Chicago (2023) h/b 272pp £80 (ISBN 9780226826264)
Rome, like Venice, Istanbul and other truly historic cities, isn’t short of guidebooks. Scott Samuelson, author of the latest, picks out two of my favourites, Carlo Levi’s Fleeting Rome and Alta Macadam’s Blue Guide. His own is a stimulating, thoroughly readable mix of these two very different guides, folding the literary and philosophical into the artistic and cultural.
This isn’t a new approach: Levi himself follows in a long tradition of poets and writers who have sought to draw out what it is to be human from their visits to the Eternal City. Janus Vitalis, du Bellay, Spenser, Goethe, Pound, Lowell and Heaney—each in turn came ‘looking for Rome in Rome’.
Rather than plotting segmented tours of the city’s geography or history, S. frames Rome through its writers and its art. Individual chapters foreground particular authors: Cicero, Marcus Aurelius, Lucretius, Horace, Seneca, Augustine and Apuleius get star billing. Others are centred around four great artists (Caravaggio, Bernini, Rafael and Bruno), and on three outstanding sites (the Forum, the Basilica of San Clemente, Chigi’s Villa Farnesina). Each chapter extracts the philosophical juice from his featured author or artist and ends with recommendations for further reading and visits on the same theme.
So we learn how a city makes us live together, how we should relish what’s around us, how we must avoid extremes of thought and behaviour, look always to truth and beauty, and embrace both past and future. S. takes us into what he calls Rome’s ‘memory palaces’, and explains how each of us is carried along by family, politics, art and culture, making our contribution and accepting in time that we are only passing through. It’s not after all the monuments, sculptures, pictures or poems that are on trial.
His style is folksy, conversational, often abstract—a modern Levi rather than another ‘10 Best Things to See in Rome’. But it’s no less thought-provoking than Levi, and draws upon a wealth and width of learning, from Wilhelm Dilthey and Frances Yates to film-makers like Fellini and Sorrentino. From that learning we are reminded of Rome’s complexity, its ambiguity and its timelessness. All its visitors have to think. Cicero mourned (angor animi) what was already missing from the Forum in his day. It was the Christians who melted down every bronze equestrian statue, bar that of Marcus Aurelius. It was Augustine’s mother Monica who complained about variations to the Eucharist but was told by Bishop Ambrose ‘When in Rome, do as the Romans do’.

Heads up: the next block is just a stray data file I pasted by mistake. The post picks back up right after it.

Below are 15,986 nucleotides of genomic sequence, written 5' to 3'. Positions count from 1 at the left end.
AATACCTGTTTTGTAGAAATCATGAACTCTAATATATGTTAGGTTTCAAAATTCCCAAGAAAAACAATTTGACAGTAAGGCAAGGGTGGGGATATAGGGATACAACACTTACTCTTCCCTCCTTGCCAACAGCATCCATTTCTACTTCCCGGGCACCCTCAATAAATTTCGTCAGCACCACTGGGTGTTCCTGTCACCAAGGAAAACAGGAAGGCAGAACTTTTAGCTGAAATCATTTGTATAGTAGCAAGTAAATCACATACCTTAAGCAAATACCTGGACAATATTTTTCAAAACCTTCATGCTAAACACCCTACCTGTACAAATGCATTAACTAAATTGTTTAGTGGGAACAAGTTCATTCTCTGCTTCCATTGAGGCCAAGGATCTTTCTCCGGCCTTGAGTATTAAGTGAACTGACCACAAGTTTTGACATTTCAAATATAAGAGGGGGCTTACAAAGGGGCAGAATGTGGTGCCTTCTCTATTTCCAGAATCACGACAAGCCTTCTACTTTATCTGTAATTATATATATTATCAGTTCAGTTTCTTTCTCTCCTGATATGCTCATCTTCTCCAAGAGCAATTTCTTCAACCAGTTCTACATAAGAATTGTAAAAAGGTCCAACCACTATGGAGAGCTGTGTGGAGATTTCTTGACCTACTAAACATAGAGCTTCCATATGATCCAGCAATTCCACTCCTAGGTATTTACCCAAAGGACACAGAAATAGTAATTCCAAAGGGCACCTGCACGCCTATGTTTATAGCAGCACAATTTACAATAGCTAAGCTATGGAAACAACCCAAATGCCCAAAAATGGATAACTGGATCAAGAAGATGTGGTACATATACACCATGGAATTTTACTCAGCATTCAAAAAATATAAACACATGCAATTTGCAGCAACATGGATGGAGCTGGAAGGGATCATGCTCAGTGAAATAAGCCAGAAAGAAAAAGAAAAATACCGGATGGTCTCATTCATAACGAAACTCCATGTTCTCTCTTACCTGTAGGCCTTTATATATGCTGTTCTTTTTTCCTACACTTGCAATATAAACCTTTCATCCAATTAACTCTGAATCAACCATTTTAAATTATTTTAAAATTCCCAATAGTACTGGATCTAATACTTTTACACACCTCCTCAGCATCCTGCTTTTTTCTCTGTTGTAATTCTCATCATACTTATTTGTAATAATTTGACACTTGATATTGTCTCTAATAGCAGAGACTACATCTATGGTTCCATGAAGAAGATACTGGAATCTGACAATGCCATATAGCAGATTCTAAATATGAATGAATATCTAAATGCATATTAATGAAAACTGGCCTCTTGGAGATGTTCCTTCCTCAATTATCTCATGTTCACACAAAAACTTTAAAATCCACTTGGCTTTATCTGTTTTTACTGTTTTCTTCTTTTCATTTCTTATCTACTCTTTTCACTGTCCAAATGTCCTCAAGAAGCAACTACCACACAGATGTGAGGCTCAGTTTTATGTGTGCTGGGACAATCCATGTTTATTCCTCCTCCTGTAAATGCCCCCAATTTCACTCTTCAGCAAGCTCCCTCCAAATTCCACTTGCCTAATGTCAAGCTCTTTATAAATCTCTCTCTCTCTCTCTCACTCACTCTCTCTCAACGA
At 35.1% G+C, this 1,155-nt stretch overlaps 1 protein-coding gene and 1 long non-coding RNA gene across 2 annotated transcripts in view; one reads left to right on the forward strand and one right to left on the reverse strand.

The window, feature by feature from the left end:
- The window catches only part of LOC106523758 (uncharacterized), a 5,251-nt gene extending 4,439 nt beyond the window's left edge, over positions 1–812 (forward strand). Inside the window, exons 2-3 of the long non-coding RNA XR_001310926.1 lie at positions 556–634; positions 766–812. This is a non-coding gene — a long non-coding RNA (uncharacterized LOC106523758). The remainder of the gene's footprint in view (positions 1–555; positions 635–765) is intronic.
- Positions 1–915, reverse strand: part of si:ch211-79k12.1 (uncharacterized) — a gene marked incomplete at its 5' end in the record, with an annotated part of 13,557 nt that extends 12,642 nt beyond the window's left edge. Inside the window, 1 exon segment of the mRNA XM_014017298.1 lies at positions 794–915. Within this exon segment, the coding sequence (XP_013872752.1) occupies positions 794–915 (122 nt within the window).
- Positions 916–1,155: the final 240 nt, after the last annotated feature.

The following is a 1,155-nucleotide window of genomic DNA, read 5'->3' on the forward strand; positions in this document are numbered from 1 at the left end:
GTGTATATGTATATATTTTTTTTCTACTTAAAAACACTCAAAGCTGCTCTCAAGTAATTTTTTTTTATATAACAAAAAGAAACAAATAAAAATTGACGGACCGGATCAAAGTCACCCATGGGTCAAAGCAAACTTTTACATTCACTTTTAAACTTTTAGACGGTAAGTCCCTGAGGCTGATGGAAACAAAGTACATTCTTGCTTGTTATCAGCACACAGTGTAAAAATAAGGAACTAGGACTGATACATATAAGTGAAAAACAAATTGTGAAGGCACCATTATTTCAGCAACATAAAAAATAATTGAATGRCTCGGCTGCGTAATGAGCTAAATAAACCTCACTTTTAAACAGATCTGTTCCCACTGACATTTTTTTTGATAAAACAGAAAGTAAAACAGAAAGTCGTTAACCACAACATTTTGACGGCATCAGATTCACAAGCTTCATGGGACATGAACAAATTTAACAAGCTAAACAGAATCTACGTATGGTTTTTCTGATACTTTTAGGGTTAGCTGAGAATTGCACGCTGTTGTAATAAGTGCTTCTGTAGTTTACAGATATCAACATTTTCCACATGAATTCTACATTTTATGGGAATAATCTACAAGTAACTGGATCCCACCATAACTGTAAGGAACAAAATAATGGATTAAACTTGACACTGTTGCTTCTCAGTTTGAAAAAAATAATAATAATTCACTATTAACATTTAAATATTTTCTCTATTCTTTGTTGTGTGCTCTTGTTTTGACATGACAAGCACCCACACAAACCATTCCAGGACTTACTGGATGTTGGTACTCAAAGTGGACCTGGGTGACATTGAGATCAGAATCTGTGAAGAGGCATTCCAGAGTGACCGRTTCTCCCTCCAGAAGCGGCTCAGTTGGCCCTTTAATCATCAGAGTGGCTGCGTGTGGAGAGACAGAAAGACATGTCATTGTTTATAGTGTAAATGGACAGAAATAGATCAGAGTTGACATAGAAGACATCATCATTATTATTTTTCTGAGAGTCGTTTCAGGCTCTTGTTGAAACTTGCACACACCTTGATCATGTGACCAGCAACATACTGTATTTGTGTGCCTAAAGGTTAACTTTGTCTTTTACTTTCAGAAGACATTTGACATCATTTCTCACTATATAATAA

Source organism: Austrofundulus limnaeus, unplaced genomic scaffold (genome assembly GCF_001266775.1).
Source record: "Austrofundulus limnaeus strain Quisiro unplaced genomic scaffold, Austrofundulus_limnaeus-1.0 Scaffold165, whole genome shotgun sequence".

S. doesn’t ignore the difficult questions: how did a culture that prized learning and admired great art relish so much killing in the Colosseum or celebrate in triumphs such vicious punishment of rebellions as the sacking of Jerusalem? There are indeed lessons for our time too and for the democracy that we vaunt: we may deplore reality TV but we watch it anyway; we resent the power of the mob but then we subscribe to social media.
In any selection like this there are inevitably gaps—I would have liked more from Virgil, and perhaps from Juvenal too. And S. also doesn’t get into how the Romans created such an extraordinary empire and held it together for so long. But, thoroughly at home in the capital, he has more than enough material for our enlightenment. Rome’s lessons are all there, he believes, for the well-lived life: treat living with dignity and good cheer, prize relationships and friends, use tradition eclectically, speak well and write well to pass on what’s important.
Sometimes the philosophising makes hard work: ‘the logic of parsing dogma makes sense only once you glow with the ecstatic catastrophe of logic at dogma’s core’ or becomes a little glib ‘unlock the soul in your soul’. Not everybody will like the style of which S.’s editor is occasionally a little too tolerant: ‘About the fact that violence and beauty have a long-standing torrid love affair, I have nothing reassuring to say’ is not a sentence you’ll find in any Blue Guide.
But these are quibbles: for the seasoned Romanist as well as a first-time visitor, this is an excellent vade mecum for our times. All will read it with profit and enlightenment: it will certainly accompany my next trip.
Sir Michael Fallon
Founder of the All-Party Parliamentary Classics Group